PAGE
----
Charlie and the Chocolate Factory: The Ride was a dark ride located in the Cloud Cuckoo Land area of Alton Towers theme park, Staffordshire, England. Opened in 2006, it was based upon the famous Roald Dahl book of the same name, and took its thematic inspiration from the illustrations of Quentin Blake. The ride was split into two segments, the first being a boat ride along the chocolate river inside Willy Wonka's Chocolate Factory. Passengers encountered all the characters from the book either as simple animatronics or CGI projections. After disembarking the boats, the second segment began with a short pre-show video (involving Mike Teevee). The video was presented as if the viewers are actually trapped within the TV set. The ride continued inside one of two 'Great Glass Elevators' which simulated passengers taking an airborne trip through the rest of the factory. Each elevator was a static room with semi-translucent walls and ceiling on which CGI animations were projected from the outside, and only the floor trembles slightly to give the impression of movement.[19] The attraction closed in 2015.

Willy's Chocolate Experience[edit]

An unlicensed attraction, "Willy’s Chocolate Experience", opened on 24th February 2024 in Glasgow, and closed within a day. The event was advertised using highly misleading AI-generated artwork, promising features such as "an enchanted garden, an Imagination Lab, a Twilight Tunnel, and captivating entertainment", though instead contained a low-effort mock-up of a chocolate factory in a mostly empty warehouse.[20] The event spawned many internet memes, and featured factory tours offered by several actors playing Willy Wonka, that involved a story in which Wonka would defeat an "evil chocolate maker who lives in the walls" called "The Unknown". According to actor Paul Connell, who portrayed Willy Wonka in the tours, his script contained "15 pages of AI-generated gibberish".[21] Despite the high entrance fee and promised chocolate theme of the event, guests were only given a single jellybean and a cup of lemonade, and the misleading advertisements led to the police being called to the event shortly prior to it being shut down.[22]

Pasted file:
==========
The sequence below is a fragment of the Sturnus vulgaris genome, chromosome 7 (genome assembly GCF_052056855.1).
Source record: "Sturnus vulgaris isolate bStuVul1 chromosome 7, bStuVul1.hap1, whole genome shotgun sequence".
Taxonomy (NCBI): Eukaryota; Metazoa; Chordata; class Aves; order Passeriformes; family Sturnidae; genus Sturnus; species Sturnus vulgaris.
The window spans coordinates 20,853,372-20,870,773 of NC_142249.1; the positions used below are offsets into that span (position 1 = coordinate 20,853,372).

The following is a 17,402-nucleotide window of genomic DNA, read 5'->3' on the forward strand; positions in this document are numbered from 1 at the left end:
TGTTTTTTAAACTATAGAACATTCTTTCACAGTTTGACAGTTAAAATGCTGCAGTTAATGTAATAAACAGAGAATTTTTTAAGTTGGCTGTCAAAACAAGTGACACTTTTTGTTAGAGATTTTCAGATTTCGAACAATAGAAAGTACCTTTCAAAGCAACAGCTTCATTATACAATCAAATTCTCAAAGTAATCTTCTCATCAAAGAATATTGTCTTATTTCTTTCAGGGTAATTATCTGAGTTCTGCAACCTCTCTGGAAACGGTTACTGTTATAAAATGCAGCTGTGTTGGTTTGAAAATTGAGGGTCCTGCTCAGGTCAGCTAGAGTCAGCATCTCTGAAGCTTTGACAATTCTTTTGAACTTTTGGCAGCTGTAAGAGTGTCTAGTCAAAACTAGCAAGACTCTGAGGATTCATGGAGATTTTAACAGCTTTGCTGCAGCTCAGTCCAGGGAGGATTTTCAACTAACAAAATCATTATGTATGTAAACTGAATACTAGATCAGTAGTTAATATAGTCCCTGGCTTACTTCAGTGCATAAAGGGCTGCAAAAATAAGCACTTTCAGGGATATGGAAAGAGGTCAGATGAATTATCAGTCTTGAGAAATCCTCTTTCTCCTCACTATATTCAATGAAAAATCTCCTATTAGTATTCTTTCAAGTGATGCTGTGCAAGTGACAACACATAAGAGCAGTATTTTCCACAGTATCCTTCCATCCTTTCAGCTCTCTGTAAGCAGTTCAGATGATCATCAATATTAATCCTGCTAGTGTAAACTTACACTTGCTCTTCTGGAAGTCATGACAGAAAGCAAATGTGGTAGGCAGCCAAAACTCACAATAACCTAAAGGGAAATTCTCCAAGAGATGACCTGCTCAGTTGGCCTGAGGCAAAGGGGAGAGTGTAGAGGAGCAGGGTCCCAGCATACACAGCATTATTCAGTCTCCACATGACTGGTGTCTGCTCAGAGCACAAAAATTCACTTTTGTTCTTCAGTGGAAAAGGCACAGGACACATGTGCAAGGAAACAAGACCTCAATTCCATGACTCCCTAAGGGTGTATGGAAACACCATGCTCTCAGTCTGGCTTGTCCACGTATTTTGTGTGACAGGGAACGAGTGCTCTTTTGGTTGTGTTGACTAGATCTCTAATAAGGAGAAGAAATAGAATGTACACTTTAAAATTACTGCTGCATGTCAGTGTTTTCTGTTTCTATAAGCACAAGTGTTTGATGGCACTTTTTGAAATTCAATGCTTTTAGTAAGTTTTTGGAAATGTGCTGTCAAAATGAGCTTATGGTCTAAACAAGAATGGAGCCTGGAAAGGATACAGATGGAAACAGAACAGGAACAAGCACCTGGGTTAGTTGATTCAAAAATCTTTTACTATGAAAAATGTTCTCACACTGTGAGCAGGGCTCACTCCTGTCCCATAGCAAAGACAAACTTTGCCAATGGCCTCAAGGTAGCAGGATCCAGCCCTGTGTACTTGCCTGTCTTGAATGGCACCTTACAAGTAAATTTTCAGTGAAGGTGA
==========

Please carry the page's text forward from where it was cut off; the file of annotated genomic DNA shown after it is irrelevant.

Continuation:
Cast and crew[edit]

Principal cast[edit]

List indicator(s)

This section includes characters who will appear or have appeared in more than two films in the series.

  • An empty, dark grey cell indicates the character was not in the film, or that the character's official presence has not yet been confirmed.
  •  U indicates an uncredited appearance.